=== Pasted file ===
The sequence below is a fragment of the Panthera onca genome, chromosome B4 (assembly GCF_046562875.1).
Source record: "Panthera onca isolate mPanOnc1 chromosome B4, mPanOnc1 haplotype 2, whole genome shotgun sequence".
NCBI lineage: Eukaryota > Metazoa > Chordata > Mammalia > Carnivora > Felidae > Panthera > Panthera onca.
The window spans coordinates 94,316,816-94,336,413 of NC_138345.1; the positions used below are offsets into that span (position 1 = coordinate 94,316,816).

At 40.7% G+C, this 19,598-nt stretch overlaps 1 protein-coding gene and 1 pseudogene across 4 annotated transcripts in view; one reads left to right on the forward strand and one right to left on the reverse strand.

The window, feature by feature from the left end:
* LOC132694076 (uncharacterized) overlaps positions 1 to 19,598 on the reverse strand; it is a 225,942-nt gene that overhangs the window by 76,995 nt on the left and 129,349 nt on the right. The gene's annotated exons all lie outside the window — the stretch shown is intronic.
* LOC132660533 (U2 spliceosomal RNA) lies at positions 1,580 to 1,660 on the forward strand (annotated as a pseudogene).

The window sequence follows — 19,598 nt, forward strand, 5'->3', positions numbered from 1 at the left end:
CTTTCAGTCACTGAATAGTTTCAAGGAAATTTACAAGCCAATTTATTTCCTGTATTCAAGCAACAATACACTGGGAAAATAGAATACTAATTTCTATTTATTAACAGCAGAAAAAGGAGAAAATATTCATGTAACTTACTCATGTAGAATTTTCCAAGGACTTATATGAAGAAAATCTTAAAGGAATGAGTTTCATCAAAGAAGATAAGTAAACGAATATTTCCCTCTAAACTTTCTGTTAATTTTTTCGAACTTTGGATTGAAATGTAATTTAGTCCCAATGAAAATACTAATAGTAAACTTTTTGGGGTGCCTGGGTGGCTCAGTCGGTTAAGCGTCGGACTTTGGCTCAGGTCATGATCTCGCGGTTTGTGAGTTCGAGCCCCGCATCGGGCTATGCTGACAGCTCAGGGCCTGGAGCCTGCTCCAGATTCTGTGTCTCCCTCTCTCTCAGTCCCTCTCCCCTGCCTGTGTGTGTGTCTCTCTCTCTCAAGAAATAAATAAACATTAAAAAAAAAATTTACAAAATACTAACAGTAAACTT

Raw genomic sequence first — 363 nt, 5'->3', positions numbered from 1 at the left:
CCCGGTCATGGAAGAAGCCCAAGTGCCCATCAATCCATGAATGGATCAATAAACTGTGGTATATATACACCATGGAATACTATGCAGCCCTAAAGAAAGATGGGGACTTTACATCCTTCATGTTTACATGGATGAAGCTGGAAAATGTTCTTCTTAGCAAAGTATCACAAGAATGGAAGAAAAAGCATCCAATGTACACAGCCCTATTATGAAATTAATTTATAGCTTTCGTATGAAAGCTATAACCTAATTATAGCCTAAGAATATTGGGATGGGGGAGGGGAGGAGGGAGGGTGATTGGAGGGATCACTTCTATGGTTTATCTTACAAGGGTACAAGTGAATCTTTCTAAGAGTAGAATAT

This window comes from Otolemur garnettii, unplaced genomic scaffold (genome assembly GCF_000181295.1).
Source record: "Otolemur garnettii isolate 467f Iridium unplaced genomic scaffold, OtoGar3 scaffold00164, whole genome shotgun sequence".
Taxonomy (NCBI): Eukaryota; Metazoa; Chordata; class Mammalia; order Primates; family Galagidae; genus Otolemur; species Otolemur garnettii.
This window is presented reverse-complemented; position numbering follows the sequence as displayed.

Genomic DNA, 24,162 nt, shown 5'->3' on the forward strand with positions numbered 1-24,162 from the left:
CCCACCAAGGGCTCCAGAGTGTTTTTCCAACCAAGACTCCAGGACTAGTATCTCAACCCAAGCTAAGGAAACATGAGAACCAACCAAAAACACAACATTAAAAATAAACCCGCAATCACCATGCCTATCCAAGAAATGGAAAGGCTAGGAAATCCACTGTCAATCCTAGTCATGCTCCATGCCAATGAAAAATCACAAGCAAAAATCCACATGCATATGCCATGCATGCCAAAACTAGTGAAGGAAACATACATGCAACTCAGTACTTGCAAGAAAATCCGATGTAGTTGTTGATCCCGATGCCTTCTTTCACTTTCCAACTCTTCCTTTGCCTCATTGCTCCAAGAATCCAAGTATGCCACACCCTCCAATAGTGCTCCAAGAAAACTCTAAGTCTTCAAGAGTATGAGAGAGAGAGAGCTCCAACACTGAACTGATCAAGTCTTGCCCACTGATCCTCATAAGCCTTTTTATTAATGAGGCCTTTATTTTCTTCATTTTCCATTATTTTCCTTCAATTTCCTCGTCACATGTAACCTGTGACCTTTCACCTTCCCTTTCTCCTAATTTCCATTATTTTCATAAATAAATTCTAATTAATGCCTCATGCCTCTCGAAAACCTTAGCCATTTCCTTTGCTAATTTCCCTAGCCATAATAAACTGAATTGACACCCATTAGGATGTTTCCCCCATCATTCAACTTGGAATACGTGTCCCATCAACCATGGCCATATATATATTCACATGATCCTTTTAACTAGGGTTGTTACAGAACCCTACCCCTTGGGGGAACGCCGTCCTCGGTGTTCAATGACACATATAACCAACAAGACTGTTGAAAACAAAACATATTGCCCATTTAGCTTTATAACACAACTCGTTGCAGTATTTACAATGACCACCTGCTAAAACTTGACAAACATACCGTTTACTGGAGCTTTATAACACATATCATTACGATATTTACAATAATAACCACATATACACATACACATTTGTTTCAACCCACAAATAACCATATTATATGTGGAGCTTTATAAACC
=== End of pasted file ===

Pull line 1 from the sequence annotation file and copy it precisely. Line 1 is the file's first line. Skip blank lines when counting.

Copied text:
The sequence below is a fragment of the Panthera onca genome, chromosome B4 (assembly GCF_046562875.1).